The good news about the forthcoming surge is that everyone now concedes that addition troops sent to Iraq “must be given clear instructions” and while “U.S. commanders in Iraq have not settled on what that mission should be” they do assure us that they will “decide before calling up new units.” This does strike me as strongly preferable to sending 20,000 young men and women to Iraq and just letting them get shot at for a few months before deciding what to do with them. At any rate, this highlights my career advice for General Petraeus as we see that the very same American commanders who’ve been opposing the “surge” idea are now on board for it. They report to the President, after all, and the president wants to “surge” so the generals need to support the surge as well. This is a chain-of-command you want to stay far away from.

Meanwhile, Kevin Drum says this is a bad idea but he’s glad to see it happen anyway:

Conservatives long ago convinced themselves against all evidence that we could have won in Vietnam if we’d only added more troops or used more napalm or nuked Hanoi or whatever, and they’re going to do the same thing in Iraq unless we allow them to play this out the way they want. If they don’t get to play the game their way, they’ll spend the next couple of decades trying to persuade the American public that there was nothing wrong with the idea of invading Iraq at all. We just never put the necessary resources into it.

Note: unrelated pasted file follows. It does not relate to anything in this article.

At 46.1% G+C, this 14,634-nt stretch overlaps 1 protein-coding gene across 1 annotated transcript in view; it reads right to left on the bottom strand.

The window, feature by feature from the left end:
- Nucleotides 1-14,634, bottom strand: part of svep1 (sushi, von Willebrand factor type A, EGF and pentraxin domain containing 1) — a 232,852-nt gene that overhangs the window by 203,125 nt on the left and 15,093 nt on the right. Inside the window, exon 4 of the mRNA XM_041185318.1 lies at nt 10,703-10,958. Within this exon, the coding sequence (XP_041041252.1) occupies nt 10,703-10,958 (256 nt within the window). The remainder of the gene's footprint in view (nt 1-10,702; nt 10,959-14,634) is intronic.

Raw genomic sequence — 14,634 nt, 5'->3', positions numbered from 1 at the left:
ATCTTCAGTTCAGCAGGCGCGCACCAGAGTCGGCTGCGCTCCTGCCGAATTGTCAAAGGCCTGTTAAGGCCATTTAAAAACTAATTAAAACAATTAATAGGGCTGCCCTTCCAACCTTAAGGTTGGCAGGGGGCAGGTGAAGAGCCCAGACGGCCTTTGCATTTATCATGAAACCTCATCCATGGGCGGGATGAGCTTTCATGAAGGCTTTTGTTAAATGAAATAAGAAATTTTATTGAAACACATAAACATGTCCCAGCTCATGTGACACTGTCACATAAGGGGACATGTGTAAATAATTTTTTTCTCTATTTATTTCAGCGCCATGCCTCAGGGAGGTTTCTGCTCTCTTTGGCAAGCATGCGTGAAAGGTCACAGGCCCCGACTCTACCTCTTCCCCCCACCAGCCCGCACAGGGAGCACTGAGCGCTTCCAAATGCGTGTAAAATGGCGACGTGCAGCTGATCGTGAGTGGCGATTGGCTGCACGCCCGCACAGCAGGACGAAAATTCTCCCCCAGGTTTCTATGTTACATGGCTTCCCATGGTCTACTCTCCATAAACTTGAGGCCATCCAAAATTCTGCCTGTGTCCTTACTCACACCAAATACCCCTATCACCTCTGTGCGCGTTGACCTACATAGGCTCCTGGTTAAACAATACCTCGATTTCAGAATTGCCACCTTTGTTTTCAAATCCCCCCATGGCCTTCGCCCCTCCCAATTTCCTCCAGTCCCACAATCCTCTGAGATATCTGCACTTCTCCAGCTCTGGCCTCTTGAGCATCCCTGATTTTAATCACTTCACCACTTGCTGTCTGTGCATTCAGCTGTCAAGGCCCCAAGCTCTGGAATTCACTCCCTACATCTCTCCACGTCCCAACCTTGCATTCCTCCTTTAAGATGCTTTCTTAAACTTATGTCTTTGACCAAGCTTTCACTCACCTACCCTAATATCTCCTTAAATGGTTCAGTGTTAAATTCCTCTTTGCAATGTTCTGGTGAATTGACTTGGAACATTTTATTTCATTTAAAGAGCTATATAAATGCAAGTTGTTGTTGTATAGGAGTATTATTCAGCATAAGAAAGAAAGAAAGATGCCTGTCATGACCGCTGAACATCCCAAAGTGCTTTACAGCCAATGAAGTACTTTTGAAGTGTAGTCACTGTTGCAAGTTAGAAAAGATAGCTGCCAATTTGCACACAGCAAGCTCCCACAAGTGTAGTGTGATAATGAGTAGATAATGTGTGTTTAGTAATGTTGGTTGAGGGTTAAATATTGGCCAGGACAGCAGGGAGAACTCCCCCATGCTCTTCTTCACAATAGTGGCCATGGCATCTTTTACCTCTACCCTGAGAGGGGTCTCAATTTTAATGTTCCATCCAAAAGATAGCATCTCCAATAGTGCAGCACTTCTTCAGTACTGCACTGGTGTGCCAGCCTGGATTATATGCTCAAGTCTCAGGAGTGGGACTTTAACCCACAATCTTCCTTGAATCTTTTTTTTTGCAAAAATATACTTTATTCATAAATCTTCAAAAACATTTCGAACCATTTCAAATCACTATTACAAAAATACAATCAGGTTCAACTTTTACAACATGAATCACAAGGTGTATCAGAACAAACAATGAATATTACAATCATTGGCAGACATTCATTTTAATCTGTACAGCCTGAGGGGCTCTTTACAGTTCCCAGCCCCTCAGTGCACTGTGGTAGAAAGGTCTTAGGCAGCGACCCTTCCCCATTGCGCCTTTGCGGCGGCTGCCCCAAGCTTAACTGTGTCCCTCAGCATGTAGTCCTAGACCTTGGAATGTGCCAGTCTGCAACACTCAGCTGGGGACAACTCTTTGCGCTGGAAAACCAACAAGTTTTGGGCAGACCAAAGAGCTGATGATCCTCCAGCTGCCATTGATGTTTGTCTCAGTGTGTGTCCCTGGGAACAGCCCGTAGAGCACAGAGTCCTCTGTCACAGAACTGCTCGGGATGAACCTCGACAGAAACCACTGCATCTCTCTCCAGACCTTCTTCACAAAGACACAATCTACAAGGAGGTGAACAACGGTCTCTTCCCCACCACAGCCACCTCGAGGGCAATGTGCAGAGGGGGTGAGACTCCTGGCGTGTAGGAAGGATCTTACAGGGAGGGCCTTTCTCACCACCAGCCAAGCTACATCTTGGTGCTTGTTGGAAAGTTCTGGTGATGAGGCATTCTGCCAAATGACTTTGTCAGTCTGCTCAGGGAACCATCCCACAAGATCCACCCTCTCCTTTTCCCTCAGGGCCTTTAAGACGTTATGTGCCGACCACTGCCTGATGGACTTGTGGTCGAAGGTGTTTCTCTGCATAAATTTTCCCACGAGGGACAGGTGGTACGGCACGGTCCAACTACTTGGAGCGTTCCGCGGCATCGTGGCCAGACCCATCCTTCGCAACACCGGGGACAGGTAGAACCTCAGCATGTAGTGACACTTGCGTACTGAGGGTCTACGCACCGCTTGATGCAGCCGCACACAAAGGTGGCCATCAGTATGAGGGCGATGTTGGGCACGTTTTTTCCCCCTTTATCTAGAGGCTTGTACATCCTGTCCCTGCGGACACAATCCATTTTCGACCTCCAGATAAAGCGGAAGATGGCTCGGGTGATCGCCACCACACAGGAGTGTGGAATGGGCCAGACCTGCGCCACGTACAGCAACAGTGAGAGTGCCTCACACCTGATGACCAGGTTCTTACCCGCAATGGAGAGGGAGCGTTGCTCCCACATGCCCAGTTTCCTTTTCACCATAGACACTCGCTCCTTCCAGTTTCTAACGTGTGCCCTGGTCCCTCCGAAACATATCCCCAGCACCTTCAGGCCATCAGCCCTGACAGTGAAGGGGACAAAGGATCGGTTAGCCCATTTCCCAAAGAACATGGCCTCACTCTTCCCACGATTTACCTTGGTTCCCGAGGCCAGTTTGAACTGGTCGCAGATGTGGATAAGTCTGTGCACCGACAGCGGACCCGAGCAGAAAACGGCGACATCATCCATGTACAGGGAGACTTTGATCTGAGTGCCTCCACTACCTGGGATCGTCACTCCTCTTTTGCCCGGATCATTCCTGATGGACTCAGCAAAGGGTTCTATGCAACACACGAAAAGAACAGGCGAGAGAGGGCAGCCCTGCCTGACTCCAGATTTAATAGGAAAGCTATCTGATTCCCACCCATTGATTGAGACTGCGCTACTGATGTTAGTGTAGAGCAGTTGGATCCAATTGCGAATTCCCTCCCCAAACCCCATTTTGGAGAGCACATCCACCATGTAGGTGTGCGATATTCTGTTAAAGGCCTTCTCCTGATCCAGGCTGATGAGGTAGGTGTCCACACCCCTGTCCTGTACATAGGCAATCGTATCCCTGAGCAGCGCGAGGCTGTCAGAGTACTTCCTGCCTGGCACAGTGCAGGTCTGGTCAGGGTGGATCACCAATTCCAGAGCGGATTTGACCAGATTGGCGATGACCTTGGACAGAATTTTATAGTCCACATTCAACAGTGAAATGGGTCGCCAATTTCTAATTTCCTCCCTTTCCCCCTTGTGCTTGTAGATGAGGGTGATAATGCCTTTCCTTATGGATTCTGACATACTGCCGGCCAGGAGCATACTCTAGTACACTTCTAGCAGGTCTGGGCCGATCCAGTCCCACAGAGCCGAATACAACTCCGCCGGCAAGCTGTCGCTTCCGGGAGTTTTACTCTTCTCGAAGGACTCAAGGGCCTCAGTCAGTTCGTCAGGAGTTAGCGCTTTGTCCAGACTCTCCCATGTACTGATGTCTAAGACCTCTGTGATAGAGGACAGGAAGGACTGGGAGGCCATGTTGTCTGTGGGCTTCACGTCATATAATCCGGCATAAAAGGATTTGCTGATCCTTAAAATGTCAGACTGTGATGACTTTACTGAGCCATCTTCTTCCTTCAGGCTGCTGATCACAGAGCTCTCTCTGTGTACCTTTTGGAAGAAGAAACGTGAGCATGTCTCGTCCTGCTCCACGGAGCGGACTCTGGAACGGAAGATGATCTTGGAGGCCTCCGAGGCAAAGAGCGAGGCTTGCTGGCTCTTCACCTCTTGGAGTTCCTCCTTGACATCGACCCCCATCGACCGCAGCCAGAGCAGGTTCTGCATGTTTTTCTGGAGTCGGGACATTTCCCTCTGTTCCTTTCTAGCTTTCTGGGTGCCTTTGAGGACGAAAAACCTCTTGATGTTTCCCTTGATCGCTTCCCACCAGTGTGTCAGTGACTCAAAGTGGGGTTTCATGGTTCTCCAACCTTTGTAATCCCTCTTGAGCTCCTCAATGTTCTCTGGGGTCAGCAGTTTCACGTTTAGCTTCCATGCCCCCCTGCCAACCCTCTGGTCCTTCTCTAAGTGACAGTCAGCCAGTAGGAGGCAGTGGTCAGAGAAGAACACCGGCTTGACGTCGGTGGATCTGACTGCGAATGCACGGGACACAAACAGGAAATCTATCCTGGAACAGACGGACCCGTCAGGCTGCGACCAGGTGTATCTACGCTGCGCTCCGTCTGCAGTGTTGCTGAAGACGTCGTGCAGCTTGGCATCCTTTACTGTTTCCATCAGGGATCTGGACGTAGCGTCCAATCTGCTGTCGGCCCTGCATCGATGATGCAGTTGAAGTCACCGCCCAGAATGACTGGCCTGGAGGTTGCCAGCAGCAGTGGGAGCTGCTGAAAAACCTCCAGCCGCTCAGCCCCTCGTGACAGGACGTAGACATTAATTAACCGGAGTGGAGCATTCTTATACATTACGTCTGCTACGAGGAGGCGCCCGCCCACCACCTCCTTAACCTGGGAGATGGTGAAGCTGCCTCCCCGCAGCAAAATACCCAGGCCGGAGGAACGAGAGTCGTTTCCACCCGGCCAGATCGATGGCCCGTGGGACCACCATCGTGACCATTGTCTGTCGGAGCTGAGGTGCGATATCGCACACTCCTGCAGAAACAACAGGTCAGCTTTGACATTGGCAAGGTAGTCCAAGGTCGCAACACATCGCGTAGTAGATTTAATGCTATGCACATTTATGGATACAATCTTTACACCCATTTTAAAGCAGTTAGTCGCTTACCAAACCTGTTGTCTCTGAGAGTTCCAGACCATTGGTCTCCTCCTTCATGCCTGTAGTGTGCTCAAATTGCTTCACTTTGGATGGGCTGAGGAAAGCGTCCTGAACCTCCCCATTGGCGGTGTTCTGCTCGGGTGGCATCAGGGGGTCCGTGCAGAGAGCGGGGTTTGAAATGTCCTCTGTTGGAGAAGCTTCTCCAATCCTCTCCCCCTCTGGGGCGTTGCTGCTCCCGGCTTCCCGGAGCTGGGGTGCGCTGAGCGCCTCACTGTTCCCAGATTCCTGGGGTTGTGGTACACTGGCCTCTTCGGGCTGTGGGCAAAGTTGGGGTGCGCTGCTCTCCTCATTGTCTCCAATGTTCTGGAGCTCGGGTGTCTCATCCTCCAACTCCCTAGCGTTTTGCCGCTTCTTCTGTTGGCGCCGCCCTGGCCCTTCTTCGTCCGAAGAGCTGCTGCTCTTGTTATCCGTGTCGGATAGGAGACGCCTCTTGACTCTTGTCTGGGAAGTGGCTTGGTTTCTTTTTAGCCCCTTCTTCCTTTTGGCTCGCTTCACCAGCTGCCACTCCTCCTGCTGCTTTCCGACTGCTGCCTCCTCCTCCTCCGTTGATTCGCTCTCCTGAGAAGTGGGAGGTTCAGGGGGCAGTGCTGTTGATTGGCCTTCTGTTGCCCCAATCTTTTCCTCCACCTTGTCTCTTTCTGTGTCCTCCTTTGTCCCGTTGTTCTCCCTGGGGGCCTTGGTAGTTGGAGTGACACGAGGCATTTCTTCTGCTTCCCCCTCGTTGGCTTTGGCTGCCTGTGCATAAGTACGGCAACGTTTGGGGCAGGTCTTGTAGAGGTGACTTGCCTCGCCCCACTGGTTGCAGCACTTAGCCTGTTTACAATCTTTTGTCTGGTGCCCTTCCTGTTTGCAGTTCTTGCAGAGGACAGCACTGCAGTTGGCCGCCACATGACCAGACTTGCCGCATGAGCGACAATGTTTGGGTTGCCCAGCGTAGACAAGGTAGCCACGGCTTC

I think it’s good to see liberals worrying some about this long-term issue. I think Kevin’s way of thinking about it, however, is a bit misguided. Irrespective of what objective events occur on the ground, there will be a revisionist movement to blame American failure in Iraq on a liberal stab-in-the-back. It’s on us — Kevin, me, anyone who writes about politics for a living, hell, anyone who reads about politics frequently — to prevent this from becoming the conventional wisdom.